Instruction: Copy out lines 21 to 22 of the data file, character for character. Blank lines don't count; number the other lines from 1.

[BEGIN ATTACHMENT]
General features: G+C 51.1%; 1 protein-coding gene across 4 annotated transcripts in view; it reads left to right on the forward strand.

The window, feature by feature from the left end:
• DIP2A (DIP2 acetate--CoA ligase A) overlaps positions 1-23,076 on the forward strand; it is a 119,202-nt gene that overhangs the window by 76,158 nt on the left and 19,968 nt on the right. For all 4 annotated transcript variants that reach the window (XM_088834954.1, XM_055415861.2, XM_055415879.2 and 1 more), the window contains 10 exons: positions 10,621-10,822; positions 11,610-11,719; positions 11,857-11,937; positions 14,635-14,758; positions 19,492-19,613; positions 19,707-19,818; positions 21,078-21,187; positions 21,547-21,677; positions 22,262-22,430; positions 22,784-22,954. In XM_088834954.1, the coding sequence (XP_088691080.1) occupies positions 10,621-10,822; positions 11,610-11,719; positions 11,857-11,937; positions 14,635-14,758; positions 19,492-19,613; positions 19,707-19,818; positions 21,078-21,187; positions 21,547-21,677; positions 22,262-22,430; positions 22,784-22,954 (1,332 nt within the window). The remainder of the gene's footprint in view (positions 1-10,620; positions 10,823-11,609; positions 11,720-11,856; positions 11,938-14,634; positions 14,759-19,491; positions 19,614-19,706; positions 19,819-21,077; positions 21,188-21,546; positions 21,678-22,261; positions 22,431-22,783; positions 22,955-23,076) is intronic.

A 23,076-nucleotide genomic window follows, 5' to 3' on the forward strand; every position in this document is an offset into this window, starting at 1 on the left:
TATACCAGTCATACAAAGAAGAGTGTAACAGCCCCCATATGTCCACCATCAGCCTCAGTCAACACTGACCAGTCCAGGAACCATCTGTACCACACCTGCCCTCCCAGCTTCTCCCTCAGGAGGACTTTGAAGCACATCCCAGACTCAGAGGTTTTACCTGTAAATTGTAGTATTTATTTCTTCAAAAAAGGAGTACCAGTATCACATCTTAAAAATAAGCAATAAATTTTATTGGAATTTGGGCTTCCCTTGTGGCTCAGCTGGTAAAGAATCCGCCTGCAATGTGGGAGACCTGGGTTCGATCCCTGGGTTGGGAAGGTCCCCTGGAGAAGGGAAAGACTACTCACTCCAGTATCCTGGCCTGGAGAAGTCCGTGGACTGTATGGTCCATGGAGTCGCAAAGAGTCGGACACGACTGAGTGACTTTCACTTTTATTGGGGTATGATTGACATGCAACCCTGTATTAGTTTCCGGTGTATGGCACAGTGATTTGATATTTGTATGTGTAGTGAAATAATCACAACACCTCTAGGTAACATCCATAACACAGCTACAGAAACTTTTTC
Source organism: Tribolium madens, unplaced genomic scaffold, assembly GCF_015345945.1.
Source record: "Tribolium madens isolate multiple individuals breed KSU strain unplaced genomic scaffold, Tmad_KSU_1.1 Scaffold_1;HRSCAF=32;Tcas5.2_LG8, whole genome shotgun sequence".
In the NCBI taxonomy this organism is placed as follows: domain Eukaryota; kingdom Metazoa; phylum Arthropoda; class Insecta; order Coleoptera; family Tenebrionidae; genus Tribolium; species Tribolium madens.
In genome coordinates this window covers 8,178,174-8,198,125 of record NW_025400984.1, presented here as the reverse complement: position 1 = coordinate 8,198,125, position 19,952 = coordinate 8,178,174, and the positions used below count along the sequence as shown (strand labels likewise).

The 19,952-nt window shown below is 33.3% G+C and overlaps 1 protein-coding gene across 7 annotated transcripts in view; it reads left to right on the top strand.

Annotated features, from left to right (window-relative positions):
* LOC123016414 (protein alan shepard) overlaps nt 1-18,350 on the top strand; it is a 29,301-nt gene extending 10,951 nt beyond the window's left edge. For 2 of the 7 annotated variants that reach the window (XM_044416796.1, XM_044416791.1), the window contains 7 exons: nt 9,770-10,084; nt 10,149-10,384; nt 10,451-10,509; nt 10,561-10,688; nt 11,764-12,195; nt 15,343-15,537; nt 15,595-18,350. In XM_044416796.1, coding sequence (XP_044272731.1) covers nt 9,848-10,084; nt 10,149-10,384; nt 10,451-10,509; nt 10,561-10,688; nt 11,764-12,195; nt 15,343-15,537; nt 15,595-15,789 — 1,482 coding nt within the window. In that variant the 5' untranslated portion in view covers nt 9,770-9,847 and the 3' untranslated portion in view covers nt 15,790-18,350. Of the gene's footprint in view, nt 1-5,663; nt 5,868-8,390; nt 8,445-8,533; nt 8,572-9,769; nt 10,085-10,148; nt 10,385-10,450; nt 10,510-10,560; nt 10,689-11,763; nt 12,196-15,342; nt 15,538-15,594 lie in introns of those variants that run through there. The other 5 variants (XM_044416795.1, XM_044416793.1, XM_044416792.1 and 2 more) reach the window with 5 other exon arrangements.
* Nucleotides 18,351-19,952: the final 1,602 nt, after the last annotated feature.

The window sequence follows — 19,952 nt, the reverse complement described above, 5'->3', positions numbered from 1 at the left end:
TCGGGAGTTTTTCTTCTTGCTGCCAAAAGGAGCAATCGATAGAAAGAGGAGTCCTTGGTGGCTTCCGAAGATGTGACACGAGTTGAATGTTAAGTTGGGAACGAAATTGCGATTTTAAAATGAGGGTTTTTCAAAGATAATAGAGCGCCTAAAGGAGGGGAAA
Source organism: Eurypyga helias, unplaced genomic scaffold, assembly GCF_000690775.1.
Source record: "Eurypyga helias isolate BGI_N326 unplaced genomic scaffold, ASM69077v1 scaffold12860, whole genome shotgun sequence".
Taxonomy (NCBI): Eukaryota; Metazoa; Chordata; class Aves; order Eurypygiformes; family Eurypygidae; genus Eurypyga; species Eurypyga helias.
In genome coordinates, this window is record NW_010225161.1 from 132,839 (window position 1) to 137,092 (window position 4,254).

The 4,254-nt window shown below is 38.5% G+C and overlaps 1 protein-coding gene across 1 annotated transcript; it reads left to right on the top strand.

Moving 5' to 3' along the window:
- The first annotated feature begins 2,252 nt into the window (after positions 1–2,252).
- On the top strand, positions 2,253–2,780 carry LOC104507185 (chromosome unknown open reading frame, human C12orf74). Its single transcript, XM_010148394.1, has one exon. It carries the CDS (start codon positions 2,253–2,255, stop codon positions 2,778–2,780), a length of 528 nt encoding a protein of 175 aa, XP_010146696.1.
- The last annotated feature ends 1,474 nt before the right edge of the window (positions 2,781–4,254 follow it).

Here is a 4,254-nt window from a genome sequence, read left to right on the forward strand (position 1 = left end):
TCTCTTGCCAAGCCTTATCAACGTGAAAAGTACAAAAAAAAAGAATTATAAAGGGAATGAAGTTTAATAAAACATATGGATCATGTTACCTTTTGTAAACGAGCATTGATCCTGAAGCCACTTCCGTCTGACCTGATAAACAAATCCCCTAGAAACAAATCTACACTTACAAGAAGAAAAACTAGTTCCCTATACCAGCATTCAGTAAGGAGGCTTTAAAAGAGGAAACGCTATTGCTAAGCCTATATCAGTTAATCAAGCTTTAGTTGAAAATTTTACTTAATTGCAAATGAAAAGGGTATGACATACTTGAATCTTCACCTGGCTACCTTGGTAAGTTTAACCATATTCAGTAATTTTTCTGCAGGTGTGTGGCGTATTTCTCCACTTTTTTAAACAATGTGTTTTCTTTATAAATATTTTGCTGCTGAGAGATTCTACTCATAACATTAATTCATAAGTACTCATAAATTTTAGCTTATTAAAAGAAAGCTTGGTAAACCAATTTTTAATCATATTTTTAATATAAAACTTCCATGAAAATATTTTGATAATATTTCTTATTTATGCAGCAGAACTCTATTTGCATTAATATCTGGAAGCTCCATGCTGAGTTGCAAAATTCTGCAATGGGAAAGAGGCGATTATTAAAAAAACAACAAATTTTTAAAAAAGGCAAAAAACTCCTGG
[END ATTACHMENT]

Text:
Moving 5' to 3' along the window:
- The first annotated feature begins 2,252 nt into the window (after positions 1–2,252).